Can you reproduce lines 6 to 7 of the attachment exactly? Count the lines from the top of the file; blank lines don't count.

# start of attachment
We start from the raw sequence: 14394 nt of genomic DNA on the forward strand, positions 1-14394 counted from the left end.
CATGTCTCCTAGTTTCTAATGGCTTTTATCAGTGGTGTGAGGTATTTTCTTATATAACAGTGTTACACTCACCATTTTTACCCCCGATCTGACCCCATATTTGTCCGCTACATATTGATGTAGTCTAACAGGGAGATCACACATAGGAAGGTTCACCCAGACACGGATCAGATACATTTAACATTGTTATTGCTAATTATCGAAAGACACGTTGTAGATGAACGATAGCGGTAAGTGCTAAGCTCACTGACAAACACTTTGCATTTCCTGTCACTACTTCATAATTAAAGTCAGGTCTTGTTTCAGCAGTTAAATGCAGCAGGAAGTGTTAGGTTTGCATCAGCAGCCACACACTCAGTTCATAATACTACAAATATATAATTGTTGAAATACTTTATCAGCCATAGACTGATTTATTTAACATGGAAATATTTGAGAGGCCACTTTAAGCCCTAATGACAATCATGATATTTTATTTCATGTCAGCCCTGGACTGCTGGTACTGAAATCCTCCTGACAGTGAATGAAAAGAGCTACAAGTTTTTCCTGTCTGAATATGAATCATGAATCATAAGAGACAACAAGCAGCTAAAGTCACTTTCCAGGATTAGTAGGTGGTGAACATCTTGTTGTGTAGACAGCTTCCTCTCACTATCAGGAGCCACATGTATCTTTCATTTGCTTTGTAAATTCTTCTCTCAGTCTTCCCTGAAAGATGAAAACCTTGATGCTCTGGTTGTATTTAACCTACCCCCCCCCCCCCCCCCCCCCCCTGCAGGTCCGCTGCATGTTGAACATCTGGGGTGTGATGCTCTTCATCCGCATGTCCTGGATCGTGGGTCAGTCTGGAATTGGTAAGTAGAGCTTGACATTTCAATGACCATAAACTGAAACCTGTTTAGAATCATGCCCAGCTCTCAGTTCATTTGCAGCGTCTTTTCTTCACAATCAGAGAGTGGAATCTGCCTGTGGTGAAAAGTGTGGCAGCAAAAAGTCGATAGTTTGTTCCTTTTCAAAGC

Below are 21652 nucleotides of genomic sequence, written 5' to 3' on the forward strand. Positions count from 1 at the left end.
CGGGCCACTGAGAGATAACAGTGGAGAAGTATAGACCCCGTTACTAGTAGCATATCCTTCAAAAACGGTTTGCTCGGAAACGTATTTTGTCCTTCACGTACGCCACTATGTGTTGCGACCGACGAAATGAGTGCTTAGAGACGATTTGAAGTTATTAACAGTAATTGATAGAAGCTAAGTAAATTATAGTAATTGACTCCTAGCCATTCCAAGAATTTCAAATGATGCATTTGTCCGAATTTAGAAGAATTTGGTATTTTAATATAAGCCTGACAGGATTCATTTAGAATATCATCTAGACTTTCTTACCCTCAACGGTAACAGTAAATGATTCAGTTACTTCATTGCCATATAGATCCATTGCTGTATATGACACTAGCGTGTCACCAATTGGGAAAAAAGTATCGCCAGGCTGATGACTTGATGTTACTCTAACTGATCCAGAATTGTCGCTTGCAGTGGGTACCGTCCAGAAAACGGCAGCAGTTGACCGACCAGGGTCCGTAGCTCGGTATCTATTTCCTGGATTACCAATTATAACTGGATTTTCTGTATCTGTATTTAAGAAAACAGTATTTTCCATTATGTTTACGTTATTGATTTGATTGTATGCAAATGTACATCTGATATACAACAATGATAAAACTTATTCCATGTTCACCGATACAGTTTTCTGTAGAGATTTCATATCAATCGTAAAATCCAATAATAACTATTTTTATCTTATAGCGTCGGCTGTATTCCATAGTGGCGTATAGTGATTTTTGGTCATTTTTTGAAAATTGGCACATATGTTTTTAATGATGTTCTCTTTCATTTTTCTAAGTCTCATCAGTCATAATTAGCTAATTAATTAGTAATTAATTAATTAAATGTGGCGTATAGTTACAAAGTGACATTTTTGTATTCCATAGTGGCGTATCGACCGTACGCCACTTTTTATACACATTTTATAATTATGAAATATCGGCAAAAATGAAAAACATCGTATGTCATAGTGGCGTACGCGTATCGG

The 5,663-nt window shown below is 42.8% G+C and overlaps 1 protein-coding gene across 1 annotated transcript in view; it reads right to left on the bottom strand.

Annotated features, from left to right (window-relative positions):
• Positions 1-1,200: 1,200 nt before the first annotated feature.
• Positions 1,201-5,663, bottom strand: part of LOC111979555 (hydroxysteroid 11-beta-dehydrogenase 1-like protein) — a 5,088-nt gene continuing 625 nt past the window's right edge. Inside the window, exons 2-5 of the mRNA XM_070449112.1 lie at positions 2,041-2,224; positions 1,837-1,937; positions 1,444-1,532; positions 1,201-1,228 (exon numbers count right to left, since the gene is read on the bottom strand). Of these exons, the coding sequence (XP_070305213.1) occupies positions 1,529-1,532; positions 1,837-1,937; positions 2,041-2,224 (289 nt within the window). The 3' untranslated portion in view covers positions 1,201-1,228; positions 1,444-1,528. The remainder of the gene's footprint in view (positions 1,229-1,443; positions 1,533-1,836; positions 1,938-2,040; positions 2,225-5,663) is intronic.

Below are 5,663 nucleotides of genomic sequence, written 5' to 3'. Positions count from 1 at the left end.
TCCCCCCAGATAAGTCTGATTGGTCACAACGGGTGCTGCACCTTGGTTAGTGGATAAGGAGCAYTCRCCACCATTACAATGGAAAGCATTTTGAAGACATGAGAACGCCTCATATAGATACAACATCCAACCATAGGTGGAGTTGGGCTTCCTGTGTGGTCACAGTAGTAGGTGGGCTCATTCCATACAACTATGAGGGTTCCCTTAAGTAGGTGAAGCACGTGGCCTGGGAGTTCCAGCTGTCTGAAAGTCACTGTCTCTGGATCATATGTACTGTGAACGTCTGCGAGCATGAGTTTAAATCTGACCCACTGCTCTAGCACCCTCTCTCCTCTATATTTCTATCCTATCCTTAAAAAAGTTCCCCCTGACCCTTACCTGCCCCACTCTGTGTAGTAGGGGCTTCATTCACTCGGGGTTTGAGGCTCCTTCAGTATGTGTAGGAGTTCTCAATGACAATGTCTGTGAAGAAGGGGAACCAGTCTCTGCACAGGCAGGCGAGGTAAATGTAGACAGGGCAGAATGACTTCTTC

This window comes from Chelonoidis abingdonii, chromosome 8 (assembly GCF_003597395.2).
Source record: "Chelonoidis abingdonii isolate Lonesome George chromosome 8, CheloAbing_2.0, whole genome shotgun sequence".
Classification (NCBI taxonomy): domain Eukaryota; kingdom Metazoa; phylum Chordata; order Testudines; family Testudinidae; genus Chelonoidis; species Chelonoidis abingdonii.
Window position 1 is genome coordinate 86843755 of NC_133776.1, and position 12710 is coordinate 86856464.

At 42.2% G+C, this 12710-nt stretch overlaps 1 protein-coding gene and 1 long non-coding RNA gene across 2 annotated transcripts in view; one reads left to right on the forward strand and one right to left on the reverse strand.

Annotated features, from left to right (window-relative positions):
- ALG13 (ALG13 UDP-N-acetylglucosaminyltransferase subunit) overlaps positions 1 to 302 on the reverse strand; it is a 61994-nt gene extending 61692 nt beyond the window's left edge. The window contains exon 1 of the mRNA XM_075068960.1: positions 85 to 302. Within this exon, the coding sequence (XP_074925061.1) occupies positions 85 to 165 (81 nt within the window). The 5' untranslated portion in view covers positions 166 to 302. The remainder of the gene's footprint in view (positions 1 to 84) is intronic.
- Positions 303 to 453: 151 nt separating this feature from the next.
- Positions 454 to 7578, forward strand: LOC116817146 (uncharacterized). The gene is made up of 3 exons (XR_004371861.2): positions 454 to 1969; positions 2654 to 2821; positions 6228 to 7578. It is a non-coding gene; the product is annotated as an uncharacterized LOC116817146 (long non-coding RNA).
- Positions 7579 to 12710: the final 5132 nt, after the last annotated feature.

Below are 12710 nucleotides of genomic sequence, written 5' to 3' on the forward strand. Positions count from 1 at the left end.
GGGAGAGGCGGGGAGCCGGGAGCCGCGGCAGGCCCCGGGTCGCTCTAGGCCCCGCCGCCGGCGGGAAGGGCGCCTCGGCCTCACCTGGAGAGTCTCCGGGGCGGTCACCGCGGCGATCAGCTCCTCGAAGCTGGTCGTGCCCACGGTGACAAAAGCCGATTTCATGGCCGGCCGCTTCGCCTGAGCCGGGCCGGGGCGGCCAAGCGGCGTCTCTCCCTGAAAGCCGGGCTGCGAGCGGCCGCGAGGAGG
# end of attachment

Annotated features, from left to right (window-relative positions):
• Positions 1-1,200: 1,200 nt before the first annotated feature.